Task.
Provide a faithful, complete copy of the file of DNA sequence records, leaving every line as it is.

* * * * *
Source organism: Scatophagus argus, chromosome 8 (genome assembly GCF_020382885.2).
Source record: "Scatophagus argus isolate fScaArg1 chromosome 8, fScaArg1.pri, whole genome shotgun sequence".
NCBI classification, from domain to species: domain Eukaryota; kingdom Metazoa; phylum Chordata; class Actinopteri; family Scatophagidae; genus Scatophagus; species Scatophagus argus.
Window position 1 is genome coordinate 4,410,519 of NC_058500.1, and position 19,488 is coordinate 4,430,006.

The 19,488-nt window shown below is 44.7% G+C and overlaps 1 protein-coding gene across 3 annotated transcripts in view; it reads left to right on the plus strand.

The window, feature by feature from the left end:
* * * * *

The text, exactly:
Source organism: Scatophagus argus, chromosome 8 (genome assembly GCF_020382885.2).
Source record: "Scatophagus argus isolate fScaArg1 chromosome 8, fScaArg1.pri, whole genome shotgun sequence".
NCBI classification, from domain to species: domain Eukaryota; kingdom Metazoa; phylum Chordata; class Actinopteri; family Scatophagidae; genus Scatophagus; species Scatophagus argus.
Window position 1 is genome coordinate 4,410,519 of NC_058500.1, and position 19,488 is coordinate 4,430,006.

The 19,488-nt window shown below is 44.7% G+C and overlaps 1 protein-coding gene across 3 annotated transcripts in view; it reads left to right on the plus strand.

The window, feature by feature from the left end: